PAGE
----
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Part I: Can you legally have an (unloaded) black powder revolver in your carry-on luggage?

Say that a hypothetical person ("Juan Morales") has a large clear plastic bag of talcum powder in his checked luggage. Within the talcum powder is several thousands of dollars' worth of delicate jewelry, which it is cushioning and protecting from moisture. Due to a set of bizarre coincidences, the bag of mysterious white powder has been:

  • In front of a (legal) machine gun during a lengthy range day
  • Liberally misted with Lanacane
  • On a dying nursing home patient's nightstand while she took nebulized morphine
  • In a friend's bathroom while he (the friend) was hotboxing marijuana in a state where it's legal
  • In the same bathroom while a recently imprisoned former friend was hotboxing crack cocaine (Mr. Morales did not participate)

As a result, it sets off every alarm possible, causing the TSA to arrest him and confiscate his stuff.

Can Mr. Morales sue them for anything? After all, he was arrested despite technically not doing anything wrong, and has lost the legally-owned jewelry that the talcum powder was keeping dry and protected.

EDIT: I forgot to mention that the reason he was going on the flight was to deliver the jewelry to a client (he's a jeweler). As a result of the delay, he lost the client's business.

Note: If any of the bizarre coincidences are illegal, ignore them. My point is that there's a false-positive for contraband that causes the TSA to wrongfully arrest him and confiscate $K of his property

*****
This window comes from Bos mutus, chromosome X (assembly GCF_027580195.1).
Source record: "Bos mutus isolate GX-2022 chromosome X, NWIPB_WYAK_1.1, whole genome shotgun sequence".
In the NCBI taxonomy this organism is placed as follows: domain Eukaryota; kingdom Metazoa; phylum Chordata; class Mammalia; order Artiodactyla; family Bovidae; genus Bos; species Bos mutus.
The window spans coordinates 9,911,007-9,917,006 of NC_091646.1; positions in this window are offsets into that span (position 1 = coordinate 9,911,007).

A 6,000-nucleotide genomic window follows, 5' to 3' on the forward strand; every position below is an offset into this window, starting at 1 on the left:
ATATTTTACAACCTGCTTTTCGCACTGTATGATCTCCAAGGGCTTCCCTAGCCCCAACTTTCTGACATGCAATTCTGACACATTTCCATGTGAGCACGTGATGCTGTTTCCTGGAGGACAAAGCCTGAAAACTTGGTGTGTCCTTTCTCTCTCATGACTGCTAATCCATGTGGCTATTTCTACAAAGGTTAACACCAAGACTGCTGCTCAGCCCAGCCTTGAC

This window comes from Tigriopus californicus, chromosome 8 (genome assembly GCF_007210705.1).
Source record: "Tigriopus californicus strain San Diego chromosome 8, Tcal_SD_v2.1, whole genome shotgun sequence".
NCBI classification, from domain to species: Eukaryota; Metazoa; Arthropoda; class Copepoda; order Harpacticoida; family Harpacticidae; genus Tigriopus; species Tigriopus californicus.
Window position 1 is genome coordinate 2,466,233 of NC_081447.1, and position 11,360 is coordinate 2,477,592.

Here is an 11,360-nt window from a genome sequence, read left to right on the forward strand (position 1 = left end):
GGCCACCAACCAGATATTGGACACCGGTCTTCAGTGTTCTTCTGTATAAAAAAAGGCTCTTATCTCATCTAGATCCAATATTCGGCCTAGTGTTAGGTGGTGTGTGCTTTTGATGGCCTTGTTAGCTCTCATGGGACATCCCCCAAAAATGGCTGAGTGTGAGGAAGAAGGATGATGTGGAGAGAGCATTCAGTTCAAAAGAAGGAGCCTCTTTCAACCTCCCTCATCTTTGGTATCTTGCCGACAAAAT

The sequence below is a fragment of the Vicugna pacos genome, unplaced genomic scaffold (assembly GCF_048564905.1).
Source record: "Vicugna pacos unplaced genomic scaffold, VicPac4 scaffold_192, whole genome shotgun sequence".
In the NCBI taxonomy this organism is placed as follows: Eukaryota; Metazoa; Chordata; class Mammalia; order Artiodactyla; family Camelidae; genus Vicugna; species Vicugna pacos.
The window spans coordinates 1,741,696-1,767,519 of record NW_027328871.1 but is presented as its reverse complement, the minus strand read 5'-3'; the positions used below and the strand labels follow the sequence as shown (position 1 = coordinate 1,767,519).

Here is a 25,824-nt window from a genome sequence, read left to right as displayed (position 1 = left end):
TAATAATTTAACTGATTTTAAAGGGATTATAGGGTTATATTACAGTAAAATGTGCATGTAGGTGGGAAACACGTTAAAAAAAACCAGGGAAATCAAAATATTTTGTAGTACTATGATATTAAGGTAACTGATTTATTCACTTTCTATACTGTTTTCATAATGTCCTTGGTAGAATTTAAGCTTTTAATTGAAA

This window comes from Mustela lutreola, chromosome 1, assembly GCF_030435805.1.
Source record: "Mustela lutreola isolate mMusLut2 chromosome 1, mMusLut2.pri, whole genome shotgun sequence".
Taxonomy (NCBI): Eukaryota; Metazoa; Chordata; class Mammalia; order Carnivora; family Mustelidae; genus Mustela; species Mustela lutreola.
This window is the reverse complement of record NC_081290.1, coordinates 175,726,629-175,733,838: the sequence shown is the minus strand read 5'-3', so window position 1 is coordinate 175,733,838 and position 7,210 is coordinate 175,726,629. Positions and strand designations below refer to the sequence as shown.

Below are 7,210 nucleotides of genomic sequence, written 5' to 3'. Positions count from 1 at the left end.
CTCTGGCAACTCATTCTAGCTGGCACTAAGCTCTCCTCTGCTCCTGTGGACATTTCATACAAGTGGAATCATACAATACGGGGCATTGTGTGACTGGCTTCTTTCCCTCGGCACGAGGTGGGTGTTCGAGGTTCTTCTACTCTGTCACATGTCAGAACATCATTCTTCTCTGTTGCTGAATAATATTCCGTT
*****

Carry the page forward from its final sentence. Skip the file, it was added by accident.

DISCLAIMER: In case you didn't figure it out already from the ridiculousness of the scenario, I have absolutely no intention of ever doing this. This is purely a hypothetical "what-if" question.

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    You imply here that the TSA just keeps Mr. Morales' stuff after he's cleared of wrongdoing, why would that be the case? In what sense has he "lost" thousands of dollars worth of property? Commented Aug 2, 2023 at 13:38
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    @NuclearHoagie Civil forfeiture is a thing in the US, and has been abused many times in the past.
    – Peter M
    Commented Aug 2, 2023 at 15:11

1 Answer 1

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he was arrested despite technically not doing anything wrong

He was arrested because there was probable cause to believe that he was involved in the commission of a felony. The arrest was legal even if he was innocent. He has no basis for a successful lawsuit.

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  • And there was probable cause because Juan was an idiot by knowingly drawing attention to himself by allowing all those actions to happen to the bag.
    – Peter M
    Commented Aug 2, 2023 at 15:09
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    On a reality TV program showing what goes on on a UK Airport, they showed a woman whose luggage was searched I think, she didn't like it, and shouted "there's Semtex in my case". In front of a TV camera, but also in front of safety. Fun was had by almost everyone involved with a single exception.
    – gnasher729
    Commented Aug 2, 2023 at 15:24
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    @PeterM in this case, perhaps, but it's possible for probable cause to exist because of factors entirely external to the arrestee, for example because of mistaken identity or just being in the wrong place at the wrong time. For example...
    – phoog
    Commented Aug 2, 2023 at 19:39
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    @gnasher729 another way to get yourself lawfully arrested is to be walking down the street a couple of blocks away from where someone who looks like you just robbed a bank, especially if you're wearing similar clothes.
    – phoog
    Commented Aug 2, 2023 at 19:40

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